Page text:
The newspaper industry sure isn’t what it used to be. I, however, unlike a lot of professional movie critics could not go into to much depth on this subject because I have absolutely no journalistic background outside of this blog (meaning I have absolutely no journalistic background). That said, I do think I have an affinity for movies about newspapermen — All The President’s Men, His Girl Friday, Ace In The Hole and others that I like but aren’t coming to mind feature smart, savvy reporters that’ll stop at nothing in the name of their story and the god damn truth, and I find something inherently compelling about that. Spotlight, the latest film from director Todd McCarthy taps in to this now nearly-extinct idea of bright newspaper reporters on this type of quest, while the story at the heart of this film digs into something deeper and more troubling than most movies of this ilk are willing to delve.
The story at the heart of the story at the heart of Spotlight pertains to the Catholic Church, and the constant allegations of child abuse that had been thrown their way in the Boston area. It’s 2001 and the Boston Globe’s premier investigative section of the paper known as Spotlight is looking for its next story to cover. There have already been several stories and investigations into these charges in the past, but as several sources come out of the woodwork and the Spotlight team finds themselves getting more and more wrapped up in the Catholic Church’s cover-ups, they find that this whole thing goes way deeper than they’d ever anticipated.
First off, I’ll just say the cast here is pretty phenomenal. It’s been nice seeing this second act of Michael Keaton’s career in lieu of the Birdman movie, and there’s something weirdly satisfying about seeing him trade quips with a guy like John Slattery, just because they’re two particular kinds of actors that I never thought I’d see together in anything. Liev Schreiber here isn’t nearly as wooden as we’ve come to expect him, and yet his innate woodenness actually feels appropriate for his role as Marty Baron, the unflappable editor of the Globe. Then there’s Rachel McAdams, who isn’t quite having a McCoughnassaince in the wake her work on True Detective this season, but she was still about the only thing I liked about TD season 2 and I like her again here. And though Spotlight clearly relies on this idea of the ensemble, if there’s any stand-out performance, it’s from my mancrush Mark Ruffalo, who acts as a kind of annoying embodiment of journalist determination.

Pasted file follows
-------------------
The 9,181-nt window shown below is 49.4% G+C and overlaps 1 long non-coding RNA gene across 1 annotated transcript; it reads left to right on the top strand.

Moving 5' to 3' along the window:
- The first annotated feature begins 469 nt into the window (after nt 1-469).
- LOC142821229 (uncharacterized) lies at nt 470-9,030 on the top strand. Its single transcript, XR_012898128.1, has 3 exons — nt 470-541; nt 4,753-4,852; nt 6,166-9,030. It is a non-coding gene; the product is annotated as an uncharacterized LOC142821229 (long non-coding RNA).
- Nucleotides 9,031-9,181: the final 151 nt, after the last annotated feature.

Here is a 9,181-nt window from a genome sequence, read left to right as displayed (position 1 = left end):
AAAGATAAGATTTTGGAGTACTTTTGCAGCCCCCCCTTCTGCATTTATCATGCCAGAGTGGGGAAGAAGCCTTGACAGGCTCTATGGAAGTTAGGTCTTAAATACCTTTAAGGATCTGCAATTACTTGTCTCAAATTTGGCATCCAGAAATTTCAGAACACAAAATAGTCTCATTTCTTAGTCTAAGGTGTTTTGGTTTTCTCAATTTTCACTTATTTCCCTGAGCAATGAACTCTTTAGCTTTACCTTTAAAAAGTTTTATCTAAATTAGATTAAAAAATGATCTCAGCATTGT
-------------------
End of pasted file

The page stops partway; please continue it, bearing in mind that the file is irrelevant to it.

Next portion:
I wouldn’t call Spotlight an overly flashy film, and yet I found it to be about as engrossing as anything I’ve seen this year. I would attribute this to the film being so much about the process of investigative journalism — the pounding on people’s doors, the dozens of phonecalls to the same sources, the banging your head against the wall trying to uncover something. Spotlight recognizes that this process is endlessly fascinating, which becomes even more fascinating when it concerns a story that has such high stakes and deals with a subject that is so hard to believe could happen. But at the same time, the film paints a pretty clear picture of how such an insane amount these molestation cases could be covered up, as it makes it apparent that Boston has always felt like a small town, and in particular one that has often found itself being deeply influenced by the Catholic church.
This doesn’t happen to me often, but Spotlight is a movie that I have a hard time finding really any huge faults with. As I said, the cast, the pacing, and the setting all seem perfectly calibrated to this particular story, but with just enough emotional depth to these characters to ever make things feel too mundane or mechanical. Even the way the film treats the subject of child abuse is just about perfect, as it doesn’t shy away from the psychological implications this stuff had on the young boys that were affected by it, but also it never veers in to manipulative territory. There’s even an Oscar-y type speech that Mark Ruffalo gives late into the film that could’ve derailed things, as he’s telling Keaton to publish the information they have at the time, in the hopes of nailing one particular priest. But then the scene feels less schmaltzy when you realize that Ruffalo is totally wrong about this thing he’s speechifying about. Because with a story of that magnitude, you’ve got to get every little detail right, and I’d say Spotlight does just that.
Oh, and the fact that this movie is set in 2001 and is completely treated as a period piece made me feel super old.